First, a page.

Crowdfunding, when a group of people collectively network and pool their money to support projects or ideas by an organization or other people, is not a new concept. Crowdfunding today requires a mix of social media, marketing, and internet savvy in order to persuade the public to donate to one project over the many thousands vying for attention and money. To date crowdfunding has raised over $1.5 billion dollars, and counting. It is this large capital gain, the ability to communicate directly with the public, and test new ideas that has helped crowdfunding to get the attention of major brands. Crowdfunding allows for another source brands to connect with consumers and further push their marketing messages further.
For a smaller companies and individuals crowdfunding is a more simplistic, than that of a large corporation. For example, in May of this year when actor, director, and writer Zach Braff sought to make a sequel to his 2004 movie Garden State, to avoid lower funding from movie studios and have more creative control, Braff turned to a Kickstarter campaign for help. Depending on the level of contribution fans could receive a wide range of benefits, everything from autographed memorabilia to attending the premiere. Through the use of social media, Braff and fellow producers worked to get the attention of fans and as a result netted $3.1 million dollars to make their movie.
For an individual, like Braff crowdfunding is a way in which they can gather a lot of support under a lending or reward/pre-purchase model of crowdfunding. However, this type of model where a consumer gets marketed to for a purchase of a good or service, can be problematic for a larger corporation, brand or company. Instead, big brands such as Coca-Cola, Honda, and Domino’s are using another model for crowdfunding- donation. For large brands this method of crowdfunding allows for the ability to show consumers that a brand stands behind a cause, helps to give back, and they could also possibly get participation from even noncustomer. One example of this is Honda’s work with Indiegogo, with their “Save the Drive-In” campaign which is helping to raise money to support the shrinking number of drive-in movie theaters that can’t afford to upgrade to digital equipment.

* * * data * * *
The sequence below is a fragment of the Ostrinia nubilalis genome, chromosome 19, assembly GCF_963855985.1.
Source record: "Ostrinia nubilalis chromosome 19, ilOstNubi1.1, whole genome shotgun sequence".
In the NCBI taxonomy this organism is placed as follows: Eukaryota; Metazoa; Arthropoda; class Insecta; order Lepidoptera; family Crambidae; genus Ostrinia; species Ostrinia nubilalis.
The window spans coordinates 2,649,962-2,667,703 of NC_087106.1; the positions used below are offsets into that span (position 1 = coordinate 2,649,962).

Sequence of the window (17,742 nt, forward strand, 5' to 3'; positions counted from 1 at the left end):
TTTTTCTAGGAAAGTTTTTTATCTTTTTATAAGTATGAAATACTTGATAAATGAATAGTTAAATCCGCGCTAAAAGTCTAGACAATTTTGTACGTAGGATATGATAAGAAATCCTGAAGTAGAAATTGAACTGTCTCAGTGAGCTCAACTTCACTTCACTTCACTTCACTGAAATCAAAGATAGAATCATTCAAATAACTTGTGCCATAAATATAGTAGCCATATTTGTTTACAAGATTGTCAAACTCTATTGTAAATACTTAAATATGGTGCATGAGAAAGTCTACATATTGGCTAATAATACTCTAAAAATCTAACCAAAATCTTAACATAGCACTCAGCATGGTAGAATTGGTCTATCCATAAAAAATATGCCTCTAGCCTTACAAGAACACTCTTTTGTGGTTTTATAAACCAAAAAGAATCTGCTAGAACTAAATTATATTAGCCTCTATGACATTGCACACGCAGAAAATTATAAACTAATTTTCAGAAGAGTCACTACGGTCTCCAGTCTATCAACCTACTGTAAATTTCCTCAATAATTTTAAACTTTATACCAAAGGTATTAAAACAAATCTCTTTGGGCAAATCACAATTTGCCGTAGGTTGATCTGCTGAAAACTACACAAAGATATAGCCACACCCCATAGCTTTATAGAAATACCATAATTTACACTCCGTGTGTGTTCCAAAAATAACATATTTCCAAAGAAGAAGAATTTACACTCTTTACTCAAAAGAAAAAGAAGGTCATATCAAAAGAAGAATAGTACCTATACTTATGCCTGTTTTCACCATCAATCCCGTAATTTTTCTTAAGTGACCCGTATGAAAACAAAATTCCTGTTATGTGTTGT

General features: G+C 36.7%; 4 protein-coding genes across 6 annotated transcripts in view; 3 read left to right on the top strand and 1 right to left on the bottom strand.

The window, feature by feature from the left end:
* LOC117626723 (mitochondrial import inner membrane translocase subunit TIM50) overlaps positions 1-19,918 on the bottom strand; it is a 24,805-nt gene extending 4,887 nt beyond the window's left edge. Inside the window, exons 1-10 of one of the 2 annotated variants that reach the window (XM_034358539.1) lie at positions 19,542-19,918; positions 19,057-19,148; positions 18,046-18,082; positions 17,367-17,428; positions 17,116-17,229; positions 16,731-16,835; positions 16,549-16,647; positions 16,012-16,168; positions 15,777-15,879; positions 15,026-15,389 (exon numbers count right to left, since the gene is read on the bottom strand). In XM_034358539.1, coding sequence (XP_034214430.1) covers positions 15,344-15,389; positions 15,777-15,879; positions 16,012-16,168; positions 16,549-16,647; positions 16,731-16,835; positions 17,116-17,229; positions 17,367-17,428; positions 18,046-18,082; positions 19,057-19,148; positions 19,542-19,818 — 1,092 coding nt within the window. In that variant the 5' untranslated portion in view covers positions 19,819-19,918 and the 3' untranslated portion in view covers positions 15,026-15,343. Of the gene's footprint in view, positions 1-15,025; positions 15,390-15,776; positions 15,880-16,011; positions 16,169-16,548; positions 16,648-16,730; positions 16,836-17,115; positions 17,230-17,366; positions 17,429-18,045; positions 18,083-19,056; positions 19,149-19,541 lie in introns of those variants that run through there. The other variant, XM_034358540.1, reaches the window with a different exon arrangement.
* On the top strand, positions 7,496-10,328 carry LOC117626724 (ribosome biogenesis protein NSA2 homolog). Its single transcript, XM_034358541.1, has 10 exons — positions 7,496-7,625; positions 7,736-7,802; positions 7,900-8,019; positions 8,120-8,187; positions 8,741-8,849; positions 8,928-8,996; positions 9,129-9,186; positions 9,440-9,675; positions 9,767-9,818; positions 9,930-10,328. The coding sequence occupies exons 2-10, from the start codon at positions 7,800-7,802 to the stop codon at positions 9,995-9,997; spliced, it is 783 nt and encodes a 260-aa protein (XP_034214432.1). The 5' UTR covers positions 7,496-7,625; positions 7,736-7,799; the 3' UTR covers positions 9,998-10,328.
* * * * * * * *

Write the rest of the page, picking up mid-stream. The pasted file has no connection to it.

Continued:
Brands that do decide to participate in crowdfunding have several unique opportunities for their business through this medium. Crowdfunding can be used as a research tool to track who is donating to your cause, and if they are a not current customer, help to provide information on how to bring them on as one. Taken a step further, crowdfunding can also be used as a way to allow consumers to interact with experimental products or services, and gauge feedback. Crowdfunding is also a great way to positively push forth your brand’s message – when backing a cause, or innovation; it allows consumers to approach your brand in a different way than they would with traditional marketing techniques. Finally, crowd funding provides a marketing channel that allows for brands to reward their backers. Since many crowd funding projects offer some sort of reward for backing a project, it gives the chance to brands to have the ability to not only give back to their communities but also to those helping improve them.
Crowdfunding is a great way to reach out to current and prospective consumers on a different level. It is important that when a brand or company looks to use crowdfunding as a marketing tool, that research is done on regulations, how it will be supported internally, and that it is promoted through other marketing channels correctly. Crowdfunding must be treated as any other channel and that means using other types of media such as social media to promote it. Throwing up your brand on Kickstarter and expecting it to sell itself will not work; it takes time and a solid marketing plan for it to truly be a success.
One thought on “Marketing and Crowdfunding”
Way cool! Some very valid points! I appreciate you penning this write-up and also the rest of the website is extremely good.